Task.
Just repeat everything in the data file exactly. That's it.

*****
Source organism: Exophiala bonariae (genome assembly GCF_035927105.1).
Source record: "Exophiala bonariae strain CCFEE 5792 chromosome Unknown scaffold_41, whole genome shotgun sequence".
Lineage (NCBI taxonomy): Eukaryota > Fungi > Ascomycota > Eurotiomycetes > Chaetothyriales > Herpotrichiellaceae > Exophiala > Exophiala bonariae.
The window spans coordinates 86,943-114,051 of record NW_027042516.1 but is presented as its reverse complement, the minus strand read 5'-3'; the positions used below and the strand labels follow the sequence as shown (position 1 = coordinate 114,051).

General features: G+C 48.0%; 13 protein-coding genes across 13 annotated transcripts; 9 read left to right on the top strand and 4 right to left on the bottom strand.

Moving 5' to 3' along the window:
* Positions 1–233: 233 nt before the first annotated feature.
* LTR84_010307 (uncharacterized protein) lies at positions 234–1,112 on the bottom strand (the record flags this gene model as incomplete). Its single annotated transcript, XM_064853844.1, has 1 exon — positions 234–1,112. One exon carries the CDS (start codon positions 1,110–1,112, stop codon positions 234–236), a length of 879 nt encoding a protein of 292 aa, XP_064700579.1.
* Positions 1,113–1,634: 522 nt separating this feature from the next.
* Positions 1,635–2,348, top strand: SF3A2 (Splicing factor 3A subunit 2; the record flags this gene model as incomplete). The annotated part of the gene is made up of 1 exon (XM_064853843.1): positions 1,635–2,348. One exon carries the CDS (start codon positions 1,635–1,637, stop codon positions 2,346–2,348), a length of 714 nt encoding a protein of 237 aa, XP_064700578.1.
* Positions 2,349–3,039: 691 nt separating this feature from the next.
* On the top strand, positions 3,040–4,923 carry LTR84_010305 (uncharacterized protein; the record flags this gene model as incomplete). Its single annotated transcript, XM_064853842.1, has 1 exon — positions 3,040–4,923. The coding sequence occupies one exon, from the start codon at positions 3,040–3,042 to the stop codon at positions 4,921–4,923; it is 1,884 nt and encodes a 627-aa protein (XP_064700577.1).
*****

Source organism: Exophiala bonariae (genome assembly GCF_035927105.1).
Source record: "Exophiala bonariae strain CCFEE 5792 chromosome Unknown scaffold_41, whole genome shotgun sequence".
Lineage (NCBI taxonomy): Eukaryota > Fungi > Ascomycota > Eurotiomycetes > Chaetothyriales > Herpotrichiellaceae > Exophiala > Exophiala bonariae.
The window spans coordinates 86,943-114,051 of record NW_027042516.1 but is presented as its reverse complement, the minus strand read 5'-3'; the positions used below and the strand labels follow the sequence as shown (position 1 = coordinate 114,051).

General features: G+C 48.0%; 13 protein-coding genes across 13 annotated transcripts; 9 read left to right on the top strand and 4 right to left on the bottom strand.

Moving 5' to 3' along the window:
* Positions 1–233: 233 nt before the first annotated feature.
* LTR84_010307 (uncharacterized protein) lies at positions 234–1,112 on the bottom strand (the record flags this gene model as incomplete). Its single annotated transcript, XM_064853844.1, has 1 exon — positions 234–1,112. One exon carries the CDS (start codon positions 1,110–1,112, stop codon positions 234–236), a length of 879 nt encoding a protein of 292 aa, XP_064700579.1.
* Positions 1,113–1,634: 522 nt separating this feature from the next.
* Positions 1,635–2,348, top strand: SF3A2 (Splicing factor 3A subunit 2; the record flags this gene model as incomplete). The annotated part of the gene is made up of 1 exon (XM_064853843.1): positions 1,635–2,348. One exon carries the CDS (start codon positions 1,635–1,637, stop codon positions 2,346–2,348), a length of 714 nt encoding a protein of 237 aa, XP_064700578.1.
* Positions 2,349–3,039: 691 nt separating this feature from the next.
* On the top strand, positions 3,040–4,923 carry LTR84_010305 (uncharacterized protein; the record flags this gene model as incomplete). Its single annotated transcript, XM_064853842.1, has 1 exon — positions 3,040–4,923. The coding sequence occupies one exon, from the start codon at positions 3,040–3,042 to the stop codon at positions 4,921–4,923; it is 1,884 nt and encodes a 627-aa protein (XP_064700577.1).